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Technical Paper

A Direct Evaluation of the Exhaust Lead of a Two-Stroke-Cycle Diesel Engine

The outflow of the products of combustion from a two-stroke cycle diesel engine cylinder is examined and the numerical analysis used hitherto supplanted by a direct integration method. It is found that the equations of outflow result in a nonlinear differential equation capable of direct solution, thereby giving rapid computation of the exhaust lead, one of the most important single criteria of the overall engine design.
Technical Paper

The Pressure-Time History in the Exhaust System of a High-Speed Reciprocating Internal Combustion Engine

Measurement of pressure-time histories in the exhaust system of a naturally aspirated internal combustion engine poses some difficult instrumentation problems. This paper describes an experimental and theoretical approach in tackling this research. The exhaust system is simulated by pulses of compressed air at a frequency of up to 4000 pulses/minute, that is, a 1 cyl 4 stroke cycle engine running at 8000 rpm. The pressure-time histories are calculated by digital computer in terms of the cylinder, exhaust valve, and pipe friction characteristics and compared with the experimental pressure-transducer records at various positions in the exhaust system.
Technical Paper

Unsteady Flow Effects in Exhaust Systems of Naturally Aspirated, Crankcase Compression Two-Cycle Internal Combustion Engines

This paper attempts to illustrate some of the reflection characteristics of exhaust systems, suitable for piston ported, crankcase compression, naturally aspirated two-cycle engines. In particular, the application is even narrower, being concerned principally with those engines of the spark ignition, gasoline burning type where a high bmep is desirable. The two principal exhaust systems considered are the diffuser and the expansion chamber. Both are analyzed experimentally and theoretically and presented as measured and digitally computed pressure-time diagrams in simulated and actual engine exhaust systems. These are compared and discussed.
Technical Paper

Computer Simulation of the Performance of a 1.9 Litre Direct Injection Diesel Engine

Recent environmental legislation to reduce emissions and improve efficiency means that there is a real need for improved thermodynamic performance models for the simulation of direct-injection, turbocharged diesel engines, which are becoming increasingly popular in the automotive sector. An accurate engine performance simulation software package (VIRTUAL 4-STROKE) is employed to model a benchmark automotive 1.9-litre Turbocharged Direct Injection (TDI) diesel engine. The accuracy of this model is scrutinised against actual test results from the engine. This validation includes comparisons of engine performance characteristics and also instantaneous gas dynamic and thermodynamic behaviour in the engine cylinders, turbocharger and ducting. It is seen that there is excellent agreement in all of these areas.
Technical Paper


The paper discusses the application of maps of measured discharge coefficients for poppet valves, cylinder ports, and in-pipe throttles within a theoretical simulation of the unsteady gas flow through an internal combustion engine. The maps provided cover both inflow and outflow at the discontinuity being discussed and are displayed as contour maps of the discharge coefficient as some function of the geometrical flow area of that discontinuity and of the pressure ratio across it up to a maximum value of 2.0. An engine simulation package is used for both a four-stroke and a two-stroke engine to determine the typical pressure ratio and area ratio characteristics which pertain at all such discontinuities at representative engine speed and load conditions.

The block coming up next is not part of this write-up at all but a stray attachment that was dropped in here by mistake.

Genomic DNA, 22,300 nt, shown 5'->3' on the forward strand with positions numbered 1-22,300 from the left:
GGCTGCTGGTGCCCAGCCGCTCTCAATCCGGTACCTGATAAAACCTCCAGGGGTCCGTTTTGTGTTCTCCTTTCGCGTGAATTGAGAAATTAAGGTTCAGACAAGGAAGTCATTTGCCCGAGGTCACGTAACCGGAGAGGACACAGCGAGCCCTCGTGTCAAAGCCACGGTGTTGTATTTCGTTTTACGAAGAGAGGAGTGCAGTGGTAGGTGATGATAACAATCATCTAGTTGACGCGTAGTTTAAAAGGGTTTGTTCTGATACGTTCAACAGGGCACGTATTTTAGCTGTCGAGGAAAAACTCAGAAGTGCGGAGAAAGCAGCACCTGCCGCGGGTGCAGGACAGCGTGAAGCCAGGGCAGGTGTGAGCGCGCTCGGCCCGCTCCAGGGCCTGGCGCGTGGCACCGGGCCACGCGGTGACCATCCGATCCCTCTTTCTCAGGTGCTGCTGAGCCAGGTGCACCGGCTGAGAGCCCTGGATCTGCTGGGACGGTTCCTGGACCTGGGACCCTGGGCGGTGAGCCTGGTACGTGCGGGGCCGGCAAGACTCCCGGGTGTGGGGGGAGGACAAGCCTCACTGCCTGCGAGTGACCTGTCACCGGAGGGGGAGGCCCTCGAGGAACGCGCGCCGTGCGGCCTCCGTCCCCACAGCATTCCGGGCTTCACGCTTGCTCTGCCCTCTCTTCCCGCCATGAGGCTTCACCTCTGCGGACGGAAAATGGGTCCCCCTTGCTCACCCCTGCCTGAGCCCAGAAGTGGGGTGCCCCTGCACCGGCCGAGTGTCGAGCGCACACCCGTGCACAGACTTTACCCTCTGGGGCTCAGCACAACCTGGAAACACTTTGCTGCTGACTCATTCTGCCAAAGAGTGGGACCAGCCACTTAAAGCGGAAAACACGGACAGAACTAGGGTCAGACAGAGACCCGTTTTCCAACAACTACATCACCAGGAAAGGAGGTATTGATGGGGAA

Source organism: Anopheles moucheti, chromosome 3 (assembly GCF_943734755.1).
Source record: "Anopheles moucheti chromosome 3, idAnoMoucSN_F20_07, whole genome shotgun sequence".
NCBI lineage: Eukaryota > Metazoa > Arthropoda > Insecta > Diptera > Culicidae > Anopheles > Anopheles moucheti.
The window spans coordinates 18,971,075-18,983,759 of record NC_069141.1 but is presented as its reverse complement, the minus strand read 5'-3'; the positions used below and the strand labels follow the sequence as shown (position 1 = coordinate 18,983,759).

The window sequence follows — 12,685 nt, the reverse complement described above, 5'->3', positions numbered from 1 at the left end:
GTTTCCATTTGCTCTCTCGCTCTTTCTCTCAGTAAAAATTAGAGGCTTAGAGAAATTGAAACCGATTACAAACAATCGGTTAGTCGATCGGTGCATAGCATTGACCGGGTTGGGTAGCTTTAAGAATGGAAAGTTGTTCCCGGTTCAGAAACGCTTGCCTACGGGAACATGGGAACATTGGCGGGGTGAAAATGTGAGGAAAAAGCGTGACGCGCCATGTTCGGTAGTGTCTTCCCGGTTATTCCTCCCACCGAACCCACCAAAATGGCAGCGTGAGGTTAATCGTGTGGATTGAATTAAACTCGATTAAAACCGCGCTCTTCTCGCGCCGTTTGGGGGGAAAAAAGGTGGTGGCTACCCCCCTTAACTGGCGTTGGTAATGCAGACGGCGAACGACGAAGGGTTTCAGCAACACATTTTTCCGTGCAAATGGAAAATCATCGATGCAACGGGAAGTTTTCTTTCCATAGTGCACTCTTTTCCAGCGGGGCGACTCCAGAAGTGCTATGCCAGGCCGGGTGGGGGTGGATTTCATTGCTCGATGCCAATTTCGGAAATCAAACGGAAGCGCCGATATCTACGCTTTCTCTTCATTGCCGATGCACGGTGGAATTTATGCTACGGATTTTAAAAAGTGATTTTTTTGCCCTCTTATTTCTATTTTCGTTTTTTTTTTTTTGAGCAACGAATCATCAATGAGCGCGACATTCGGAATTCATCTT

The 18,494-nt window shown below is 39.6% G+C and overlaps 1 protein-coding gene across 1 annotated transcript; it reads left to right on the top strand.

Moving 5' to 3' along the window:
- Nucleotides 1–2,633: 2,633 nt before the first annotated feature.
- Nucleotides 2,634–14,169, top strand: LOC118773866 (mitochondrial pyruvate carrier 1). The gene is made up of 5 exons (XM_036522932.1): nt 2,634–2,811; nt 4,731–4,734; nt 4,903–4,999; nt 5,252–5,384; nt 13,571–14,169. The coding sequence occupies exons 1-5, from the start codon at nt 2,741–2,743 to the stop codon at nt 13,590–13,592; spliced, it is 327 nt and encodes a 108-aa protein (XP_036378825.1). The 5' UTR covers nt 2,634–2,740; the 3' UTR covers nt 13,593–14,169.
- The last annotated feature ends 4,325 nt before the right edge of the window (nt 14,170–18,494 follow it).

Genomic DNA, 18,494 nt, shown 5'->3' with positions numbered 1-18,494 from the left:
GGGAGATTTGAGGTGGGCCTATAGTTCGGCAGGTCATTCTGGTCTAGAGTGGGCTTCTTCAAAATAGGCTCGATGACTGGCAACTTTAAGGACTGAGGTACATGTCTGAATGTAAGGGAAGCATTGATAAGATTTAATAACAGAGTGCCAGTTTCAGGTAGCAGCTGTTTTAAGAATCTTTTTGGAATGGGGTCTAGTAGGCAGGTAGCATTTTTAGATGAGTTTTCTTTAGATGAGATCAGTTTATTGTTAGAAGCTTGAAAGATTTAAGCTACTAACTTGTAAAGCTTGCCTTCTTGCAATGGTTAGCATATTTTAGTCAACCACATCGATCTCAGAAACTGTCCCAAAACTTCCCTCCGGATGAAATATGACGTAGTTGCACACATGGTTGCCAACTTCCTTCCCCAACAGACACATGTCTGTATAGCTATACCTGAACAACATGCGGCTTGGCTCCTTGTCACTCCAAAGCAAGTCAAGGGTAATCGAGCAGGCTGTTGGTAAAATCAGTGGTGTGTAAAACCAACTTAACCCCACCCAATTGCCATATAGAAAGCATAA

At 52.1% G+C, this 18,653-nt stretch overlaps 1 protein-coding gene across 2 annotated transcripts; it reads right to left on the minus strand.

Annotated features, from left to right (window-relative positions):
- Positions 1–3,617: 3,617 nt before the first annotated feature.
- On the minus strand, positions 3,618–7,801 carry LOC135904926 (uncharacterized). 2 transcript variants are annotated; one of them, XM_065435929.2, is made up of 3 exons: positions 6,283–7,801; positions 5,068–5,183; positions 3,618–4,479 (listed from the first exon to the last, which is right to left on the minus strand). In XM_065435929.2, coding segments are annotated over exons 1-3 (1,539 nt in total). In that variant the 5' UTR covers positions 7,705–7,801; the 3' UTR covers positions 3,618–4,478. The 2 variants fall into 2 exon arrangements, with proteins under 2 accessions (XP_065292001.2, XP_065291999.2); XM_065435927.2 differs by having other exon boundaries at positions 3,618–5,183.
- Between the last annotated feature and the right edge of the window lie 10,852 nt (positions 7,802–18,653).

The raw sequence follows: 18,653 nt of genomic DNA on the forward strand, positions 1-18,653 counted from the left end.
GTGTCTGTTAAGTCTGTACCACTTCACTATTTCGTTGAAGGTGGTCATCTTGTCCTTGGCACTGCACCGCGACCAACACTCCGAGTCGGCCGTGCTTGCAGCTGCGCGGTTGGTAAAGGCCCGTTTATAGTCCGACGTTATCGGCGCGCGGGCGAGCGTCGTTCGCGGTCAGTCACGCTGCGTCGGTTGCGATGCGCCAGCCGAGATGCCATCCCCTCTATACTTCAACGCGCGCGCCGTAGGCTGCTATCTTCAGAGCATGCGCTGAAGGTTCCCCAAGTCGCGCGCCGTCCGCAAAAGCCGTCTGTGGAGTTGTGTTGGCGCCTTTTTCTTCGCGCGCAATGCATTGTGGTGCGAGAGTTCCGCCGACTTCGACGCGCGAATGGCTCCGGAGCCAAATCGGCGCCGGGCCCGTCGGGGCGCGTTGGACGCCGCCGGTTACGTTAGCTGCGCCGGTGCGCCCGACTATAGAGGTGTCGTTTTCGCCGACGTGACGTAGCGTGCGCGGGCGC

Technical Paper

Reduction of Fuel Consumption of a Spark-Ignition Two-Stroke Cycle Engine

The paper describes and lists the performance characteristics of a 400 cm3 single-cylinder two-stroke cycle engine with natural-aspiration, spark-ignition and carburetter control of gasoline fuel. The engine features an uncomplicated and unique system of stratified-charging which helps reduce the short-circuited loss of fuel during scavenging. With an untuned exhaust system the engine produces a peak power of 13 kW at 5500 rev/min and a brake specific fuel consumption which has a minimum of 0.265 kg/kWh but, more importantly, virtually the entire speed and load range is below 0.34 kg/kWh (0.55 lb/hp. hr). All performance characteristics at several throttle openings are presented at various engine speeds as a function of air/fuel ratio.
Technical Paper

Reduction of Fuel Consumption and Emissions for a Small Capacity Two-Stroke Cycle Engine

The emissions produced from a simple carburetted crankcase scavenged two-stroke cycle engine primarily arise due to losses of fresh charge from the exhaust port during the scavenging process. These losses lead to inferior fuel consumption and a negative impact on the environment. Pressure on exhaust emissions and fuel consumption has reduced the number of applications of the two-stroke cycle engine over the years, however the attributes of simplicity, high power density and potential low manufacturing costs have ensured its continuing use for mopeds and motorcycles, small outboard engines and small utility engines. Even these last bastions of the simple two-stroke engine are being challenged by the four stroke alternative as emissions legislation becomes tighter and is newly formulated for many categories of engines. A simple solution is described which reduces short circuit and scavenge losses in a cost effective way.
Technical Paper

Non-Isentropic Analysis of Varying Area Flow in Engine Ducting